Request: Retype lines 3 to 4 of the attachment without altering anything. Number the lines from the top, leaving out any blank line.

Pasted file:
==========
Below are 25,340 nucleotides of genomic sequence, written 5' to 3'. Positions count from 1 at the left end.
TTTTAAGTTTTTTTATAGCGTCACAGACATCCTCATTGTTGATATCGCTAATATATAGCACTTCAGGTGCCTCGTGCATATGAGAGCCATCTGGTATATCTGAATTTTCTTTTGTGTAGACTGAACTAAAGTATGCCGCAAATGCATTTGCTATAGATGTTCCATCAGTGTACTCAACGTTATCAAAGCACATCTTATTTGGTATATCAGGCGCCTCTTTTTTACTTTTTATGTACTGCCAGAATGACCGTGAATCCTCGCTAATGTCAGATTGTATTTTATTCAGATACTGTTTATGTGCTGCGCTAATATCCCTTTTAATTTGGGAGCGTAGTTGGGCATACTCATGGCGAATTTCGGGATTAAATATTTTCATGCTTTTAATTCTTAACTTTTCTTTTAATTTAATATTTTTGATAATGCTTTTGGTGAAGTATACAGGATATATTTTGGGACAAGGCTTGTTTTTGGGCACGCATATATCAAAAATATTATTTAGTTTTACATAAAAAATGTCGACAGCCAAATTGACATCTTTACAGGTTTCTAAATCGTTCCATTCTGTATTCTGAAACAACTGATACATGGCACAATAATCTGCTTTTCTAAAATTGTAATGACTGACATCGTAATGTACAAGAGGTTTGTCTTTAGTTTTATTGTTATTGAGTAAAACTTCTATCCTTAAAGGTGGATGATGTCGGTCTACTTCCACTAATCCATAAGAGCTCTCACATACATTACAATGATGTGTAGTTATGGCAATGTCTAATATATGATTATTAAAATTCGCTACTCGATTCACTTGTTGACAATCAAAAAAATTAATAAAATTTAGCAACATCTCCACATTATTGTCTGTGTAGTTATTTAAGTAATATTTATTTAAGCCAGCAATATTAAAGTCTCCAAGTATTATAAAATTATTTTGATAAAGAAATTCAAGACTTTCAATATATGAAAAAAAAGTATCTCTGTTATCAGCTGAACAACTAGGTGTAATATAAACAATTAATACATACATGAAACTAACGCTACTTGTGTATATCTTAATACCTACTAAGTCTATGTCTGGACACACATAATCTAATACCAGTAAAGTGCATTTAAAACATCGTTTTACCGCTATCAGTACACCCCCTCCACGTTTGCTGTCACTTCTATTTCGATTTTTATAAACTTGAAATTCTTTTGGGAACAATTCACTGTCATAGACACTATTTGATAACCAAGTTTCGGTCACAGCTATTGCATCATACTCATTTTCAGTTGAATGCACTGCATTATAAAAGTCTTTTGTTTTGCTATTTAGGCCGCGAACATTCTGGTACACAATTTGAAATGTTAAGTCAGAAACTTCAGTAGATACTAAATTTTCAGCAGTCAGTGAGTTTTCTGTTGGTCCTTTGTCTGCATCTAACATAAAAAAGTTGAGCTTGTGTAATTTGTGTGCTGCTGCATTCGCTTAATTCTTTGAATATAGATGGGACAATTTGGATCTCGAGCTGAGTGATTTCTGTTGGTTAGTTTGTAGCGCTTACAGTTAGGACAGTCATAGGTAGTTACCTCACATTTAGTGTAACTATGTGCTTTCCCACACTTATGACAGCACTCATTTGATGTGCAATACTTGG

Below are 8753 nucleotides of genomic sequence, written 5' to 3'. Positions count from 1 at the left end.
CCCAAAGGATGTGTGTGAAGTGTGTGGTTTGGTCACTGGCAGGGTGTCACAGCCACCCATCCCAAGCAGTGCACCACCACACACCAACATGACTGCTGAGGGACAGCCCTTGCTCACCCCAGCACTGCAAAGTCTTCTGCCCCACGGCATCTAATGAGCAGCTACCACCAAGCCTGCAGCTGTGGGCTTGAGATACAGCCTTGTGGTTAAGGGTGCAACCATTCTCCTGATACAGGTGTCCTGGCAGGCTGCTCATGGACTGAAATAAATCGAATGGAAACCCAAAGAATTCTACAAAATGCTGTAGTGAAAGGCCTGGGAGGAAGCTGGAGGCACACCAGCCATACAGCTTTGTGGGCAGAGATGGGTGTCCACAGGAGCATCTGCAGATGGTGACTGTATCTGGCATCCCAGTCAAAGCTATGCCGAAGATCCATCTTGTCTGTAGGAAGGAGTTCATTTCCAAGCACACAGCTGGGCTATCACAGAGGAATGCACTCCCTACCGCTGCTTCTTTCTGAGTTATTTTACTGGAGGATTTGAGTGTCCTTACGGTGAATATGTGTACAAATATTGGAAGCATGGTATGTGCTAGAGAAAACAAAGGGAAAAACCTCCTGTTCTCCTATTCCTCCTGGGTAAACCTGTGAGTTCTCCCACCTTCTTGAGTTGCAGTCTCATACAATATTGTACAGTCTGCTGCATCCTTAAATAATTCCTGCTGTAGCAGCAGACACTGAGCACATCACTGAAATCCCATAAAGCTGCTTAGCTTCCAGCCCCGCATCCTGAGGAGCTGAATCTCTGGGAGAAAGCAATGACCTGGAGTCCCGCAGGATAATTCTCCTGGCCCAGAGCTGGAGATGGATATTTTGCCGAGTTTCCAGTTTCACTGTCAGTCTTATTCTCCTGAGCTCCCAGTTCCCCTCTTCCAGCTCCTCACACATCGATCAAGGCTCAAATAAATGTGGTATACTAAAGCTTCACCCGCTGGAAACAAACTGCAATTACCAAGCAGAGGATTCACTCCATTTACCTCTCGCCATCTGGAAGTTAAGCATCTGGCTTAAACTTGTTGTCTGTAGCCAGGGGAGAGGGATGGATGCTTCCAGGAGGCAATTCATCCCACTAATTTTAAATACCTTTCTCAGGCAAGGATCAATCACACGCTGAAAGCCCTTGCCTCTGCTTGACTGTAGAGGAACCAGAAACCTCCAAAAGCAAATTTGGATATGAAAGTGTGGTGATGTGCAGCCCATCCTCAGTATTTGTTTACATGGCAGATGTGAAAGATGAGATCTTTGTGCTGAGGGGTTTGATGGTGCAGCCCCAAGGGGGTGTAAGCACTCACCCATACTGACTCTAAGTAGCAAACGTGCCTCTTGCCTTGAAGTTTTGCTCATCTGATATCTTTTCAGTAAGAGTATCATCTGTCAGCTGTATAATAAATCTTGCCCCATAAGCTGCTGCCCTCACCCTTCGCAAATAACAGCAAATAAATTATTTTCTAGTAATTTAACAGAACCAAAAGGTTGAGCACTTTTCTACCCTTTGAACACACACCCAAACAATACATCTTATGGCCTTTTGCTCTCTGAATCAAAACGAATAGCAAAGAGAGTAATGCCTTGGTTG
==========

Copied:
Below are 8753 nucleotides of genomic sequence, written 5' to 3'. Positions count from 1 at the left end.
CCCAAAGGATGTGTGTGAAGTGTGTGGTTTGGTCACTGGCAGGGTGTCACAGCCACCCATCCCAAGCAGTGCACCACCACACACCAACATGACTGCTGAGGGACAGCCCTTGCTCACCCCAGCACTGCAAAGTCTTCTGCCCCACGGCATCTAATGAGCAGCTACCACCAAGCCTGCAGCTGTGGGCTTGAGATACAGCCTTGTGGTTAAGGGTGCAACCATTCTCCTGATACAGGTGTCCTGGCAGGCTGCTCATGGACTGAAATAAATCGAATGGAAACCCAAAGAATTCTACAAAATGCTGTAGTGAAAGGCCTGGGAGGAAGCTGGAGGCACACCAGCCATACAGCTTTGTGGGCAGAGATGGGTGTCCACAGGAGCATCTGCAGATGGTGACTGTATCTGGCATCCCAGTCAAAGCTATGCCGAAGATCCATCTTGTCTGTAGGAAGGAGTTCATTTCCAAGCACACAGCTGGGCTATCACAGAGGAATGCACTCCCTACCGCTGCTTCTTTCTGAGTTATTTTACTGGAGGATTTGAGTGTCCTTACGGTGAATATGTGTACAAATATTGGAAGCATGGTATGTGCTAGAGAAAACAAAGGGAAAAACCTCCTGTTCTCCTATTCCTCCTGGGTAAACCTGTGAGTTCTCCCACCTTCTTGAGTTGCAGTCTCATACAATATTGTACAGTCTGCTGCATCCTTAAATAATTCCTGCTGTAGCAGCAGACACTGAGCACATCACTGAAATCCCATAAAGCTGCTTAGCTTCCAGCCCCGCATCCTGAGGAGCTGAATCTCTGGGAGAAAGCAATGACCTGGAGTCCCGCAGGATAATTCTCCTGGCCCAGAGCTGGAGATGGATATTTTGCCGAGTTTCCAGTTTCACTGTCAGTCTTATTCTCCTGAGCTCCCAGTTCCCCTCTTCCAGCTCCTCACACATCGATCAAGGCTCAAATAAATGTGGTATACTAAAGCTTCACCCGCTGGAAACAAACTGCAATTACCAAGCAGAGGATTCACTCCATTTACCTCTCGCCATCTGGAAGTTAAGCATCTGGCTTAAACTTGTTGTCTGTAGCCAGGGGAGAGGGATGGATGCTTCCAGGAGGCAATTCATCCCACTAATTTTAAATACCTTTCTCAGGCAAGGATCAATCACACGCTGAAAGCCCTTGCCTCTGCTTGACTGTAGAGGAACCAGAAACCTCCAAAAGCAAATTTGGATATGAAAGTGTGGTGATGTGCAGCCCATCCTCAGTATTTGTTTACATGGCAGATGTGAAAGATGAGATCTTTGTGCTGAGGGGTTTGATGGTGCAGCCCCAAGGGGGTGTAAGCACTCACCCATACTGACTCTAAGTAGCAAACGTGCCTCTTGCCTTGAAGTTTTGCTCATCTGATATCTTTTCAGTAAGAGTATCATCTGTCAGCTGTATAATAAATCTTGCCCCATAAGCTGCTGCCCTCACCCTTCGCAAATAACAGCAAATAAATTATTTTCTAGTAATTTAACAGAACCAAAAGGTTGAGCACTTTTCTACCCTTTGAACACACACCCAAACAATACATCTTATGGCCTTTTGCTCTCTGAATCAAAACGAATAGCAAAGAGAGTAATGCCTTGGTTG